Breed Spotlight: the Golden Retriever

The modern-day Golden Retriever shares some history with the Flat-Coated Retriever and Labrador Retriever, which are all descendant of the now extinct Canadian landrace—St. John’s Water Dogs. During the 19th century, these dogs were brought from Newfoundland to England. There, these dogs impressed the English with their retrieving abilities and intelligence. Motivated by the English countrymen’s awe of the breed, the second Earl of Marlesbury founded the first breeding kennel for these types of dogs. Having noticed the St. John’s Water Dogs’ hunting and swimming abilities, as well as their good disposition, English sportsmen began using Retrievers to replace Pointers and Setters. Those imported from Newfoundland were considered the superior retriever. Although the yellow-colored coats would appear from time to time, the black Labradors and Flat-Coated Retrievers were more popular. 

However, Sir Dudley Marjoribanks, also known as Lord Tweedmouth, had taken a liking to the yellow coats and decided to develop a breed apart. In the late 1800s Lord Tweedmouth acquired a yellow Flat-Coated Retriever from which he started his breeding program. The yellow retriever was bred to the now extinct Tweed Water Spaniel, and offspring again crossed to more yellow Labradors, Irish Setters, and other light-colored retrievers, and reportedly, perhaps even a bloodhound. What Lord Tweedmouth eventually resulted in was what was known as the Golden Flat-Coated Retriever, a dog designed to be a perfect bird dog. He could retrieve upland game and waterfowl from the Scottish Highlands. The Kennel Club of England first recognized the breed in 1903, assigning the name of “Flat Coats-Golden” to the retrievers. The name of the breed was not officially changed to the “Golden Retriever” until 1920.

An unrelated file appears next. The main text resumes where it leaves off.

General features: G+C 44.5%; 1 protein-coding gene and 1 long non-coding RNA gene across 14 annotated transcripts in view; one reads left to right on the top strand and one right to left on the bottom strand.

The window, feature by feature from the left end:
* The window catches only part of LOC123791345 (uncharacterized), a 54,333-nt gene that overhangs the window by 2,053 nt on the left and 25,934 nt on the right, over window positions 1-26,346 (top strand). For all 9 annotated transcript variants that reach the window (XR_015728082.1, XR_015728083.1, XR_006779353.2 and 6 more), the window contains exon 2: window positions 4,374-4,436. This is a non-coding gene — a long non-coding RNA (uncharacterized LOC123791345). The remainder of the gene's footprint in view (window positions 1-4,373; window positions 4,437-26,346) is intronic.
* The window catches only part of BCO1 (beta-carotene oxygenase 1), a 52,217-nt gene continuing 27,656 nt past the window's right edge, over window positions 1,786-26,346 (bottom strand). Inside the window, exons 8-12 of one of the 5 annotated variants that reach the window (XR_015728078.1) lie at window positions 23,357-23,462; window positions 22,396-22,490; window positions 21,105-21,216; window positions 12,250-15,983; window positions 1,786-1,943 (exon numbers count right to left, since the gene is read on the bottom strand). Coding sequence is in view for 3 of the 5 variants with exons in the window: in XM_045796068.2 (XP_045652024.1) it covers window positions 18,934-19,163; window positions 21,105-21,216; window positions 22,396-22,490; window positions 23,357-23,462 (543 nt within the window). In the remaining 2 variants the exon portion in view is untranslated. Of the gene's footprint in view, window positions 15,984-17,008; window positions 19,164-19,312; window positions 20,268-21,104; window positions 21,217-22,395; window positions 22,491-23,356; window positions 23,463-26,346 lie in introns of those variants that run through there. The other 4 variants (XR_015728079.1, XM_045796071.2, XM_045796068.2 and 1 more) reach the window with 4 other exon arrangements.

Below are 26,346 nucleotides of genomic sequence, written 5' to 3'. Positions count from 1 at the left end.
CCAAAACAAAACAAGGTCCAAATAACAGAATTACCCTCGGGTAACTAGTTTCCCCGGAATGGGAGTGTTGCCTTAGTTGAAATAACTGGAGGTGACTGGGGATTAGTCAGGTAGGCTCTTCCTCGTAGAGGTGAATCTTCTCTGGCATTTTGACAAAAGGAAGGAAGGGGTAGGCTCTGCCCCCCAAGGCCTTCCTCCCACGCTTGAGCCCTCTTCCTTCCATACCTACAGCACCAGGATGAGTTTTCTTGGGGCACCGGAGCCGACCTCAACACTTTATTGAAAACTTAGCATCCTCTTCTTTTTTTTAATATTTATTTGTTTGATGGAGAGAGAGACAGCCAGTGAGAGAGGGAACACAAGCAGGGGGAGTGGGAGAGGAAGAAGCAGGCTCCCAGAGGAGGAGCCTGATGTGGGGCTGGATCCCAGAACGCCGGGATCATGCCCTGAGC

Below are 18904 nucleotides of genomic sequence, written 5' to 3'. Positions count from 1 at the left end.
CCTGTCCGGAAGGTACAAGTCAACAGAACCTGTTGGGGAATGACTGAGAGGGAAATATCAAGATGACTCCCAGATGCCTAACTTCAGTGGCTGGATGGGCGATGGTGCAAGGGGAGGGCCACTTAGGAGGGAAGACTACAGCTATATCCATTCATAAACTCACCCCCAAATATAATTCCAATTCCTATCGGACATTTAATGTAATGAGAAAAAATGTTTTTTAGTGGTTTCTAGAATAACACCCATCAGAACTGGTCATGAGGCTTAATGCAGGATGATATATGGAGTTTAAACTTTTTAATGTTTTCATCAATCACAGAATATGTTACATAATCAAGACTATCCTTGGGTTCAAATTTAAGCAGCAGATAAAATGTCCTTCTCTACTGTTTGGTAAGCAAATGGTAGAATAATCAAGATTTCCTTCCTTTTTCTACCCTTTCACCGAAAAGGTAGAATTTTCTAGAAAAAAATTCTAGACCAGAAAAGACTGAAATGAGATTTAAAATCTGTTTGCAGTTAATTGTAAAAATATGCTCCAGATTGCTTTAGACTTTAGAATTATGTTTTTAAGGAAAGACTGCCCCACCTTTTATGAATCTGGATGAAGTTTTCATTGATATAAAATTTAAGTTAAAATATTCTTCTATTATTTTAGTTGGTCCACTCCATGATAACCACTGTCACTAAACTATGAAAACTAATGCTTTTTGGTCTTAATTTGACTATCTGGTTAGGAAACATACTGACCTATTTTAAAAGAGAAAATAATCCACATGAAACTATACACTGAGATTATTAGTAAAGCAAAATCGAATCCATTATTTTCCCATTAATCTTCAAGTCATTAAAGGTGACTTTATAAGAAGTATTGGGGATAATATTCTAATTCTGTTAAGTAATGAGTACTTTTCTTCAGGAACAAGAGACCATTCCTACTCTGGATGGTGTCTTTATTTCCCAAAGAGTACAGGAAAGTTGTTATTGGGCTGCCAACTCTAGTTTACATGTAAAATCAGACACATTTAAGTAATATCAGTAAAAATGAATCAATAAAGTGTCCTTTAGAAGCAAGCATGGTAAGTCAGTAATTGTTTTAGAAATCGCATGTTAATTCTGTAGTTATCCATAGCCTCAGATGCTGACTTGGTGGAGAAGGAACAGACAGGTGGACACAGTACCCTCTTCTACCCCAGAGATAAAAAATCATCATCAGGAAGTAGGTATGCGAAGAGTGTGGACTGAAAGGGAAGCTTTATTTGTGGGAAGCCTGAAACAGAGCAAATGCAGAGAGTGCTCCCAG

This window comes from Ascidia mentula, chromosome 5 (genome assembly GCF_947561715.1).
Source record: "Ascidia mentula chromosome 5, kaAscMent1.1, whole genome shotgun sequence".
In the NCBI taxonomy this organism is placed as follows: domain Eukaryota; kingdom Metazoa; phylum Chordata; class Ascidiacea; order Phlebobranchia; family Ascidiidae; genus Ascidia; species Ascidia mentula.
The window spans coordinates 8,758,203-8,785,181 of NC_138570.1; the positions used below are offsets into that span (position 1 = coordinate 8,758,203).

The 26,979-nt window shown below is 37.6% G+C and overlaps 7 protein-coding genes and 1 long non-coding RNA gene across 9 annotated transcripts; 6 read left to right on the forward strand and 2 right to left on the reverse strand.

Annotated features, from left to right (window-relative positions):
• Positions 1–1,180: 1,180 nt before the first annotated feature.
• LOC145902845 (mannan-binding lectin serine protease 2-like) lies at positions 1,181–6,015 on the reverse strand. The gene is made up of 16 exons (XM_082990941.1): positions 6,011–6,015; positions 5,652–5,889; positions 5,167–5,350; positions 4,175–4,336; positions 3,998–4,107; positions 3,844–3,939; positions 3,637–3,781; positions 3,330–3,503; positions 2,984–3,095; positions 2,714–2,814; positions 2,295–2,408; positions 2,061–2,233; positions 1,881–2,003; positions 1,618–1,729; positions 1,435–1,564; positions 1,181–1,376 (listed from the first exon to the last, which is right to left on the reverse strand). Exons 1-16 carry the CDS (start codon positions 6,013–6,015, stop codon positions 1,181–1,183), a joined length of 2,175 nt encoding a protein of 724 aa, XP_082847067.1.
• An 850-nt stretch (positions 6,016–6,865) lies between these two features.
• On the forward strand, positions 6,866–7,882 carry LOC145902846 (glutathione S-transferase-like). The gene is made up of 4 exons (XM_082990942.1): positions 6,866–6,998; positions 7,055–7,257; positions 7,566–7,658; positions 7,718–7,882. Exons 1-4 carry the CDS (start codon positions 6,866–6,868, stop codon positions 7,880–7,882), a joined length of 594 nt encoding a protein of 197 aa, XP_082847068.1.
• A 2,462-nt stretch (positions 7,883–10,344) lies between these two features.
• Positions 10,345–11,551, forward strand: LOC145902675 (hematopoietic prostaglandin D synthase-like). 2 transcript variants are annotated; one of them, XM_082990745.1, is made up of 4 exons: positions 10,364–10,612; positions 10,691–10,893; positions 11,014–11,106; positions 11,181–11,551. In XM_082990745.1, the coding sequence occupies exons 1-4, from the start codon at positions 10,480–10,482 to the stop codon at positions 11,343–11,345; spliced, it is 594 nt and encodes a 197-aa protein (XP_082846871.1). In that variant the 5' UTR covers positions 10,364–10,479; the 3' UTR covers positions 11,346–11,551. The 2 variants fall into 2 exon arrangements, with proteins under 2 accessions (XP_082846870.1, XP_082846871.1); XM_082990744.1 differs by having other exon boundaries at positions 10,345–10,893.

The first Golden Retrievers arrived in the United States in the 1920s. The American Golden Retrievers today vary slightly from the Golden Retrievers in England. In the United States, the Golden Retrievers are known for their rich Golden hues, lighter, and less-wavy coats, while English Goldens tend to be lighter in color, heavier in substance, and with slightly more wave. 

Today, the charming demeanor and instinctive ability of the Golden Retriever make this breed one of the most popular and sought-after family pets in many parts of the world. The Golden Retriever is also associated with a variety of important canine services and duties. A guide to the blind, an aid to the elderly, an unrivaled hunting companion, and a loyal family member; these are just a few of the titles associated with this incredible and unique breed.
 
Want to learn more about the Golden Retriever? Click here to see the full breed standard. 

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